Christmas 2010: I realised that I had got stuck in a rut. I was re-reading old favourites again and again, waiting for a few trusted authors to release new works. Something had to be done.
On the spur of the moment I set myself a challenge, to read every book to have won the Locus Sci-Fi award. That’s 35 books, 6 of which I’d previously read, leaving 29 titles by 14 authors who were new to me.
While working through this reading list I got married, went on my honeymoon, switched career and became a father. As such these stories became imprinted on my memory as the soundtrack to the happiest period in my life (so far).
Have you read Passage, by Connie Willis?
I have. It was the first Willis I read.
We didn’t get on.
To Say Nothing of the Dog arrived in the post shortly afterwards, and I wasn’t exactly bouncing off the walls in excitement. I looked at the book. The book looked at me. I shoved in on a shelf and went back to reading Cyteen. I read another half-dozen books before I worked up the courage to even consider it.
I was packing books for my honeymoon. I wasn’t sure how much reading I’d get done because we were planning an action packed holiday (wink-wink-nudge-nudge!) so I lobbed in a couple of books I’d been putting off – ‘The Dog, and Years of Rice & Salt. As it turned out, I nearly broke my ankle on our second day in Malta so we spent our time hobbling around the pool (and restaurants!) instead of all the mountain climbing and scuba-diving we had intended. Lots more time for reading than expected!
My darling wife actually nabbed 'The Dog before I’d looked at it. I was still grinding my way through the latter half of Cryptonomicon when she started flicking through the first chapter.
Isn’t this by the same writer you called ‘bloody miserable’?
I’m borrowing it.
It turned out she really enjoyed it and recommended it highly. Which came as something of a surprise.
My point (and I understand if you’d given up all hope of me reaching it) is that stories take you on a journey – and how you connect with and take enjoyment from that journey can be hugely influenced by what you expect from the book and what’s going on in your life at that time. Had I read ‘The Dog the moment it came through the letterbox (ignoring the fact that I would have been interrupting Cyteen midway through which is most out of character for me) I don’t think it would have had the same effect on the post-Passage, pre-Wedding, collapsing quantum wave-front that we call my sentient consciousness. But this was the right book at the right time, and I loved it!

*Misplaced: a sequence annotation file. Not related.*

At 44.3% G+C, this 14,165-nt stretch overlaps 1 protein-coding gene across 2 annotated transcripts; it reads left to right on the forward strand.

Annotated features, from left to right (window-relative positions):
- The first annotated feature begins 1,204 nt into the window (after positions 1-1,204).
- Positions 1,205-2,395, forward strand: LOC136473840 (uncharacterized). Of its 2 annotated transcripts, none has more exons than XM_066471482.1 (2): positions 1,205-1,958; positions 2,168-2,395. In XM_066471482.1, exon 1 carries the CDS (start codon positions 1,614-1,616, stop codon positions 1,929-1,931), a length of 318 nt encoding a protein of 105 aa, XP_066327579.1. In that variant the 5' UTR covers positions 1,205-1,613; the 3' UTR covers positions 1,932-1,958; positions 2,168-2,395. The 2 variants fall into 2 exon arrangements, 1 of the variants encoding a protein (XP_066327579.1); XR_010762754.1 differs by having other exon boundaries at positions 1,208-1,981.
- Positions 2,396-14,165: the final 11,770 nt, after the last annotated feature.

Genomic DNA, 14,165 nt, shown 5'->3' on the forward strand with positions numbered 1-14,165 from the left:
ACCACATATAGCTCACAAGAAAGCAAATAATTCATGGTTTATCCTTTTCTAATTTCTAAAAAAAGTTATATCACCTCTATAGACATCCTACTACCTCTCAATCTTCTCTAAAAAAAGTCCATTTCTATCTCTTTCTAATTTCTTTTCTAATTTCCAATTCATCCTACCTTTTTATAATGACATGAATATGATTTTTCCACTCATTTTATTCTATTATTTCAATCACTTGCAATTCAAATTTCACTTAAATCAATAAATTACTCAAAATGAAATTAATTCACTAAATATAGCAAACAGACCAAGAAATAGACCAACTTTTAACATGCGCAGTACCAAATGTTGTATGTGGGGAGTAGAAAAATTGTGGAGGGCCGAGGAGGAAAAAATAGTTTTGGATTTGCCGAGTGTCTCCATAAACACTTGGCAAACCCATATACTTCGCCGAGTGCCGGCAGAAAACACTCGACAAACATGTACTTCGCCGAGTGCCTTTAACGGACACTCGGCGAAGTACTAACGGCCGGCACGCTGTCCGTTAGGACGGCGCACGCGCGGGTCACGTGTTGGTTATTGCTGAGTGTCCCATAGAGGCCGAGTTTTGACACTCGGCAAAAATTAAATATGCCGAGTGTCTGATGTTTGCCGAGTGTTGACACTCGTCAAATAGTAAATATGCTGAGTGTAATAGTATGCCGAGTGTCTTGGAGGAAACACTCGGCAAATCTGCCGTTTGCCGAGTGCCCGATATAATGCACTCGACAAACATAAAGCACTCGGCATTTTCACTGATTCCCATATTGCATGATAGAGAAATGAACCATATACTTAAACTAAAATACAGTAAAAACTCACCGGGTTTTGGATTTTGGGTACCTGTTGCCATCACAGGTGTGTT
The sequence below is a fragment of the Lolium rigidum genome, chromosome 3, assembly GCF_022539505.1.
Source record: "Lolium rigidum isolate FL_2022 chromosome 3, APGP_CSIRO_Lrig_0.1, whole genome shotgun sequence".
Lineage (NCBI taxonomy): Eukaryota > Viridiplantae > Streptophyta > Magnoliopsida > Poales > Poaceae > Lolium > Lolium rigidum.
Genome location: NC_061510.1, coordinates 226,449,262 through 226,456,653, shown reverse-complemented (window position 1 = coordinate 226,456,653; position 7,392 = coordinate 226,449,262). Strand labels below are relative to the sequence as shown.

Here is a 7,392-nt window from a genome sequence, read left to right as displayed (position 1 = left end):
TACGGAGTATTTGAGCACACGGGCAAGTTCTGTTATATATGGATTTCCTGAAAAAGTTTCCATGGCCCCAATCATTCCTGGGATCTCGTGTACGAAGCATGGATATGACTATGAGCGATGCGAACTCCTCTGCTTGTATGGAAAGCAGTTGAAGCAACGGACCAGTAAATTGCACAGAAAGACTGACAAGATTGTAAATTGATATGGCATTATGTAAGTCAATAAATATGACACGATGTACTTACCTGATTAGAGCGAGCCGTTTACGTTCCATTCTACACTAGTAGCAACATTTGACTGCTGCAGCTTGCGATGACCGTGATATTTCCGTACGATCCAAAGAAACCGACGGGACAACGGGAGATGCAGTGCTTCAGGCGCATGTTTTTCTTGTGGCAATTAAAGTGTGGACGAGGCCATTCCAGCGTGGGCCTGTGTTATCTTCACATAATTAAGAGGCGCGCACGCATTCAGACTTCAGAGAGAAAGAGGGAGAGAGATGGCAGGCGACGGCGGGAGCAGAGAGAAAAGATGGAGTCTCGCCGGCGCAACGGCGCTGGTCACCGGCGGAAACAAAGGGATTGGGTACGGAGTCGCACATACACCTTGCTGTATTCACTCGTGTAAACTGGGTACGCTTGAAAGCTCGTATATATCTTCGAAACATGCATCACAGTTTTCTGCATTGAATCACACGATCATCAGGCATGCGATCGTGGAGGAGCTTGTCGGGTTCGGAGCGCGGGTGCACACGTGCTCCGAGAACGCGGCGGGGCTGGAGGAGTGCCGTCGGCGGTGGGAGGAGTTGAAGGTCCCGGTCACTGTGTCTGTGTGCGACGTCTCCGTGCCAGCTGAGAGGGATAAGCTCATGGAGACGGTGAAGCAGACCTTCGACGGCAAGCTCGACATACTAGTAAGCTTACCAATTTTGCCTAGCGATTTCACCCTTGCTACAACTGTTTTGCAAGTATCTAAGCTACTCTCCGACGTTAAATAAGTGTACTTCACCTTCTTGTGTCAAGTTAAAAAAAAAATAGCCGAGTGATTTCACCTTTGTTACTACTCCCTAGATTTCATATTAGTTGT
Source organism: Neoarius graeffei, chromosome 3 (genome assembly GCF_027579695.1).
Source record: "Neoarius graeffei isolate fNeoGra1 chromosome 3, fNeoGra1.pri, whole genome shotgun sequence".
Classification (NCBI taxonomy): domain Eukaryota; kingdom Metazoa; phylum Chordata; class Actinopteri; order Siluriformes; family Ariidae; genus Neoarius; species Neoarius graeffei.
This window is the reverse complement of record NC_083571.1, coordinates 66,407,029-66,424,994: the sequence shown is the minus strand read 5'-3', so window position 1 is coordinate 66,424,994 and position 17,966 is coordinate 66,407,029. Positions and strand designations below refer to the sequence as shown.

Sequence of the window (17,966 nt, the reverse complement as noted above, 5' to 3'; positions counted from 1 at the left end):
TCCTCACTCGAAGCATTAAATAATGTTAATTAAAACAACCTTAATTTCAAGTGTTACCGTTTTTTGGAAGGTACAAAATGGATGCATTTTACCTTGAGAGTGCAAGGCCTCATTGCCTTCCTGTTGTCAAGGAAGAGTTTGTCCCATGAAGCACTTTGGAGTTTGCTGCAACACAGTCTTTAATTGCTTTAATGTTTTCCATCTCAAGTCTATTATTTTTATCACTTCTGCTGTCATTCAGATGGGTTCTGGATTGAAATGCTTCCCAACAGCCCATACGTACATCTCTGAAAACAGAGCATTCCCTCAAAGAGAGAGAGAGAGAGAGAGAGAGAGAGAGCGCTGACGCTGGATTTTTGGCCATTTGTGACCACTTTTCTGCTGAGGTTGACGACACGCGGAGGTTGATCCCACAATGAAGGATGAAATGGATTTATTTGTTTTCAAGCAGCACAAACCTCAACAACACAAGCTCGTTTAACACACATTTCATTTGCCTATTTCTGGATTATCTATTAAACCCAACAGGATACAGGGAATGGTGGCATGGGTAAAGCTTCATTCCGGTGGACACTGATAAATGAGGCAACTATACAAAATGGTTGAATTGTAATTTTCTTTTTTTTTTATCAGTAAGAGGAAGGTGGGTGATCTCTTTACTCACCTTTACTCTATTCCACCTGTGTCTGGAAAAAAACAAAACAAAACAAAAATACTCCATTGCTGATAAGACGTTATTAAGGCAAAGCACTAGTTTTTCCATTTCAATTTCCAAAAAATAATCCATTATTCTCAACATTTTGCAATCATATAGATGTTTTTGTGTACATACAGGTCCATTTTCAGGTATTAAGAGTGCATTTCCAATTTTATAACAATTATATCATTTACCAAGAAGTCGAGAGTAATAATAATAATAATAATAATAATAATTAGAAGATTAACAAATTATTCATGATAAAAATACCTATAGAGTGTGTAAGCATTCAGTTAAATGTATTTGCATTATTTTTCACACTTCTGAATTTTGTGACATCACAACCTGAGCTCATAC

With humour, it’s all subjective – it won’t be everyone’s cup of tea but I found it very funny. It’s not exactly laugh-out-loud funny, but definitely dry-tickle-in-your-cheeks funny and stick-in-your-head funny. Particularly the effects of time lag in ‘difficulty distinguishing sounds’ – this has become a long running gag in our house ever since. Pretending to have difficulty distinguishing what your wife has said when she’s asking you to do chores – it’s hilarious… to me anyway.
The cats. The dog. The goldfish. The chaos theory. The Alice-in-Wonderland conversations. The Bishop’s bloody bird-stump! Oh yes, please! More?
Never before has an author pulled a U-turn in my estimations with such panache; you wily bird, Willis! The Oxford Time-Travel series is an odd and scatter-shot series. This book made me smile, Doomsday tried hard to make me cry and Blackout / All Clear had me tearing out my hair with anxiety. Why couldn’t she just write a direct sequel to this?
Ned gets the girl…
“And kissed her for a hundred and sixty-nine years.”
… but what happened next, hmmm!?
There should be a whole series of Victorian adventures with Ned and Verity.
A happy 5-stars. Definitely check it out.
You might not click – I’ll admit, it doesn’t work for a decent percentage of readers – but…but… you might just discover a new book for your favourites shelf.
It’s worth the risk, read it!